"Memory is what makes our lives. Life without memory is no life at all. Our memory is our coherence, our reason, our feeling, even our action. Without it we are nothing."
- Luis Bunuel (My Last Breath)
Saturday, February 16, 2013
stories in my head, part fifteen
"Tuloy ang Hanapbuhay natin sa Port Irene, Darling!"
THE TESTOSTERONE OF JPE
At 89, JPE is still in his elements: fighting some fights of his life. We have grown familiar with the man. For 46 years and counting he graces and continues to dominate the front pages and morning and evening newscasts. His adrenal gland remains autonomous, pumping the needed epinephrine in the midst of a constant brawl. He is our own Aaron Burr.
Never mind his tiff with MDS or Sonny Trillanes. We understand with Miriam because she’s the female JPE, also in constant flux with conflict. She needs it like a burst capillary thematic of her sanguine style of public service. With Trillanes, the guy just simply doesn’t kiss ass like Gringo Honasan and Ping Lacson. He too is the soldiers’ sui generis. We have enough of independent republics in the Senate. Comes presidential election season, they each act presidential.
It is with the Cayetano siblings that eyebrows were raised. What have the Cayetanos done to merit the JPE tempest? It looks like the Cayetanos are not deferential to the old man. The siblings by all accounts take their job too seriously as to challenge the authority of the most senior member of the chamber. The kids just don’t get it. To JPE, he made the Cayetanos.
Rene Cayetano started out as an associate of the first The Firm, the ACCRA, top billed by no less than another Senate colleague Ed Angara. When JPE in his memoirs declared that he founded the law firm in obeisance with his master’s grand plan right after the former’s falling out with his father’s law firm, nothing was heard of from Angara or the remaining living partners let alone from Frank Drilon, an erstwhile managing partner of the law corporation.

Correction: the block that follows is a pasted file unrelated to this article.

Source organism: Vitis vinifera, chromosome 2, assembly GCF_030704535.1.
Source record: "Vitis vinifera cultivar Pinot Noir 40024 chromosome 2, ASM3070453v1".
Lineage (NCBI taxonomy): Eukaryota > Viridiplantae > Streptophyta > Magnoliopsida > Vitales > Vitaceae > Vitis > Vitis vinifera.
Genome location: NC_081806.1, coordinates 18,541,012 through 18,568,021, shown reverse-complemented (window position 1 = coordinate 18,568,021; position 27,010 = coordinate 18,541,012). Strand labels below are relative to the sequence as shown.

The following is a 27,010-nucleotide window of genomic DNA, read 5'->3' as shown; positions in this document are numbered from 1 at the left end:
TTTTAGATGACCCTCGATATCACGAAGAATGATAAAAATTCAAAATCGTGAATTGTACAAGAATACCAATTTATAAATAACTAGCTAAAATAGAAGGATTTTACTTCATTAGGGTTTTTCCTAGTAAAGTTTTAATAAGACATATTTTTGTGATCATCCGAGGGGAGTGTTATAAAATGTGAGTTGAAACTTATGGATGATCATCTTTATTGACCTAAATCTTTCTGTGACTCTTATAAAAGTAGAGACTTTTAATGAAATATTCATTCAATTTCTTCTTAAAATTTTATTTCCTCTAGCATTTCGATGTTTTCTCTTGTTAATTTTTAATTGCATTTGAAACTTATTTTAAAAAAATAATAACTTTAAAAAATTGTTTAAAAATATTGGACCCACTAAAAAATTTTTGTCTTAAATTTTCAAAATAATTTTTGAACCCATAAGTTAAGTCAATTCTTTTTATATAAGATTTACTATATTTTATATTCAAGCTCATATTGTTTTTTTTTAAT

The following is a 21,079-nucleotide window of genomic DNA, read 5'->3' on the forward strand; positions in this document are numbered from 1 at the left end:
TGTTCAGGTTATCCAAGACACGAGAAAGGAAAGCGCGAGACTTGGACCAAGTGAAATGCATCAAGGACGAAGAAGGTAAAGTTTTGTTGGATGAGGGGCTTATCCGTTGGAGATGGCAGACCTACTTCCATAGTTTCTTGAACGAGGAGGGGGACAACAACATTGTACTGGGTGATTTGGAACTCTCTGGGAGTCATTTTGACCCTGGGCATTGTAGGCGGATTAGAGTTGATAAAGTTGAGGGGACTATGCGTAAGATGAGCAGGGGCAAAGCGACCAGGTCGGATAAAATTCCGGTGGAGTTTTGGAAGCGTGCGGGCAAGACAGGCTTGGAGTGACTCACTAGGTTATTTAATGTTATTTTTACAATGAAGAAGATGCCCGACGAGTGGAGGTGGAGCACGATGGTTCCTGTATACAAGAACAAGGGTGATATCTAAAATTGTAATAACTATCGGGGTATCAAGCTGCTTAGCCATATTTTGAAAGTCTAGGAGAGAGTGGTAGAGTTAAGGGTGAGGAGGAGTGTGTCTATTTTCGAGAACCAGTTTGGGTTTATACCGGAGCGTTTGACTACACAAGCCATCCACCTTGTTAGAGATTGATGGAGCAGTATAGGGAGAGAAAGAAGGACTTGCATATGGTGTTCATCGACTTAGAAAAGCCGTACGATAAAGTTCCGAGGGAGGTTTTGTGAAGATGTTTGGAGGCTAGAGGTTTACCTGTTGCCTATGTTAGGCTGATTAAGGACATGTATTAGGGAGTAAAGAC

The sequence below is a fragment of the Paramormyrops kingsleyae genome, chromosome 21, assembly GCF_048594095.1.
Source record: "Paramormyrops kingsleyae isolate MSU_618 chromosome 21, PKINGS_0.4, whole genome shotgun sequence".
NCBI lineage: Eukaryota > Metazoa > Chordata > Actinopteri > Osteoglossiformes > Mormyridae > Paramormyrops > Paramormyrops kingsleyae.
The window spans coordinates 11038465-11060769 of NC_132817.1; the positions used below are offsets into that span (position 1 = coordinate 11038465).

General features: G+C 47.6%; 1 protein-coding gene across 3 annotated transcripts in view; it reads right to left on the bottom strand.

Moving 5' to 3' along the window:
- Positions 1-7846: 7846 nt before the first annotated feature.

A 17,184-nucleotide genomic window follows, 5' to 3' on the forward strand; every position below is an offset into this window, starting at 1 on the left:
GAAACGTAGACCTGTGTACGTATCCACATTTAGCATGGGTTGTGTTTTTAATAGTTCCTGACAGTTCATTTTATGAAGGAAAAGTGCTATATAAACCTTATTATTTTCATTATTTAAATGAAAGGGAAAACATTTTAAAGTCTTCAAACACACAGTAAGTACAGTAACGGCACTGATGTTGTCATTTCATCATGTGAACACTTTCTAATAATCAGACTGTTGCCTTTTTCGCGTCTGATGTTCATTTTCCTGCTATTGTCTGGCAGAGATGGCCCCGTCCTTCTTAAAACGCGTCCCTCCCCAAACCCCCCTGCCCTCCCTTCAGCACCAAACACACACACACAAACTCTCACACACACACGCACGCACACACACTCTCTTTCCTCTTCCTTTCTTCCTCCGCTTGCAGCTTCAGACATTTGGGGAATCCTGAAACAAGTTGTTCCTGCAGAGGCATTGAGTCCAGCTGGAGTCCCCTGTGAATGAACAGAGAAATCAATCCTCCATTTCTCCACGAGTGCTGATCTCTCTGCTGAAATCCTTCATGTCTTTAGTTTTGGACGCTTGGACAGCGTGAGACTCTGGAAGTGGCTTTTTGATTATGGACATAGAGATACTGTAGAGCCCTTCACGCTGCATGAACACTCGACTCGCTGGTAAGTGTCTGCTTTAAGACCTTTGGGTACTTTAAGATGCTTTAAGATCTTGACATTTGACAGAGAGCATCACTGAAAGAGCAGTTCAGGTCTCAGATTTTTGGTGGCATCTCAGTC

Rene Cayetano didn’t come out from law school with outstanding academic credentials unlike JPE, the late Emilio Abello, Angara and Drilon. In the constellation of legal luminaries, Rene Cayetano paled in comparison. He was not even a shadow of his boss.
At most Rene was a legman, a reliable gofer, a fixer rather than a grey mattered counselor. He was seen mostly outside the judges’ chambers instead of preparing briefs too thick as to justify a galactic fee which from the words of the late SC Justice Ramon Aquino are nothing but “making Everests out of molehills.” In his memoirs, JPE recounted his relationship with the Cayetano patriarch:
After President Marcos and Arturo Tolentino were proclaimed winners in the snap presidential election and before the Batasan Pambansa adjourned, the majority leader of the Batasan Pambansa announced that the members of the KBL majority were invited to Malacañang for snack. I went with Renato “Rene” Cayetano, a fellow member of theBatasan Pambansa and a KBL member representing the district of Pateros-Taguig-Muntinlupa. (Juan Ponce Enrile, A Memoir, at page 541)
When I finished my interview with Father Efren Dato, I asked Lt. Noelo Albano to call Renato “Rene” Cayetano, a lawyer, who was my friend. Before I left my house for Camp Aguinaldo, I instructed Rene to get in touch with Ambassador Stephen Bosworth the United State ambassador to the Philippines. I wanted Rene to inform Ambassador Bosworth about the action I was about to launch in Camp Aguinaldo against the Marcos regime that Saturday afternoon.